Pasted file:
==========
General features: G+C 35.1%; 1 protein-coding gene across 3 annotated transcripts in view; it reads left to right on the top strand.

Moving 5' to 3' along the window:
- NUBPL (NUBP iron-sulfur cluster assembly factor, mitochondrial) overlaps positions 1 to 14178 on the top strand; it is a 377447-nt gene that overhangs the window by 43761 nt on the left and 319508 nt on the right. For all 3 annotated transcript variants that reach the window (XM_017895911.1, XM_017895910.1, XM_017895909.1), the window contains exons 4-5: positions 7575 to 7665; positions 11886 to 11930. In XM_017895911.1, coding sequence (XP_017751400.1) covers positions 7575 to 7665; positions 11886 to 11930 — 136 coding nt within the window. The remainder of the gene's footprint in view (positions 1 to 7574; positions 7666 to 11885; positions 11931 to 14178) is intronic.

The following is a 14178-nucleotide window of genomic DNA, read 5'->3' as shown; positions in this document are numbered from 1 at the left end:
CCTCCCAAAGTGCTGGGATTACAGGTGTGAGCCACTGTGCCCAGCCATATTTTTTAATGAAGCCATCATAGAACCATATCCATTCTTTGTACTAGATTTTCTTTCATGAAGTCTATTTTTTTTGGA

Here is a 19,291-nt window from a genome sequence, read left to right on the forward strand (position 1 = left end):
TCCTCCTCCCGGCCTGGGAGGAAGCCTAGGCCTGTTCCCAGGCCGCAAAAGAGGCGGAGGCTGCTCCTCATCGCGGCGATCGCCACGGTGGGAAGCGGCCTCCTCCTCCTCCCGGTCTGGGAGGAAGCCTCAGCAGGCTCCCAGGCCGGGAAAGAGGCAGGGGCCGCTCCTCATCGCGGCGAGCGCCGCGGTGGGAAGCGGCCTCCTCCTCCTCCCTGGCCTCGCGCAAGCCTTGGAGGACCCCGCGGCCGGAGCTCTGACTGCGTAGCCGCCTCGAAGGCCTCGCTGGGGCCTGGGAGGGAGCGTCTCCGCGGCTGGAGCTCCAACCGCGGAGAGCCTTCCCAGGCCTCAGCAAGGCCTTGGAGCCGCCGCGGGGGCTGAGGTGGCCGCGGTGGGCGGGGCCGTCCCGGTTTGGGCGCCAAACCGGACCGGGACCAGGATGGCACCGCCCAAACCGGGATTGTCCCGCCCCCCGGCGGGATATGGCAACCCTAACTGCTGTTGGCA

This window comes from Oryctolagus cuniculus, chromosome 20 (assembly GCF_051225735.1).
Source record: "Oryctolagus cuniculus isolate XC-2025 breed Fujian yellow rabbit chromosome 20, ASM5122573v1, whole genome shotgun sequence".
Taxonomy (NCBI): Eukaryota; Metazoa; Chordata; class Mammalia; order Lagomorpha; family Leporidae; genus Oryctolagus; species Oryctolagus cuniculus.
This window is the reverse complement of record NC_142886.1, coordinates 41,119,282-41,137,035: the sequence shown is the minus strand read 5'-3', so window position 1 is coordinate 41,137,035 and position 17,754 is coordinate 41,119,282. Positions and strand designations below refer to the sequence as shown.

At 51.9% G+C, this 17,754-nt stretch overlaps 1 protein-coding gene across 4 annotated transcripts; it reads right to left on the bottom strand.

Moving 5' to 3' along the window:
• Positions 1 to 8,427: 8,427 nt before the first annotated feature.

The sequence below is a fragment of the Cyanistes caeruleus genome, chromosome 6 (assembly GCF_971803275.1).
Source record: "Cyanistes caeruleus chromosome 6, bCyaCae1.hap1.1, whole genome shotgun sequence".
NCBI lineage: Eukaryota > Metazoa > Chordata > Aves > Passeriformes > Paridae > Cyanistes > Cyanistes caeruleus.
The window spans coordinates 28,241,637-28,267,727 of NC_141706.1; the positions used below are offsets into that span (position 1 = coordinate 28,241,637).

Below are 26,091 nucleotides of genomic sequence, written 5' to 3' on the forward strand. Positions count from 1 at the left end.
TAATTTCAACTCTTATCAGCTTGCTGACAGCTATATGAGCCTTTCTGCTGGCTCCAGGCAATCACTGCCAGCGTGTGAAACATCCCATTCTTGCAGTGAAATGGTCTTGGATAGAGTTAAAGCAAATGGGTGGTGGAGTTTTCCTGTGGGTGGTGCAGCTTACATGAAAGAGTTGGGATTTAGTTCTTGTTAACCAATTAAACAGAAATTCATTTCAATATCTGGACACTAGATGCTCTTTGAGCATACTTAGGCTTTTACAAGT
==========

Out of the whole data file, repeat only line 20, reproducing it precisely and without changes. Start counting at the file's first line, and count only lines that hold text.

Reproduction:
TAATTTCAACTCTTATCAGCTTGCTGACAGCTATATGAGCCTTTCTGCTGGCTCCAGGCAATCACTGCCAGCGTGTGAAACATCCCATTCTTGCAGTGAAATGGTCTTGGATAGAGTTAAAGCAAATGGGTGGTGGAGTTTTCCTGTGGGTGGTGCAGCTTACATGAAAGAGTTGGGATTTAGTTCTTGTTAACCAATTAAACAGAAATTCATTTCAATATCTGGACACTAGATGCTCTTTGAGCATACTTAGGCTTTTACAAGT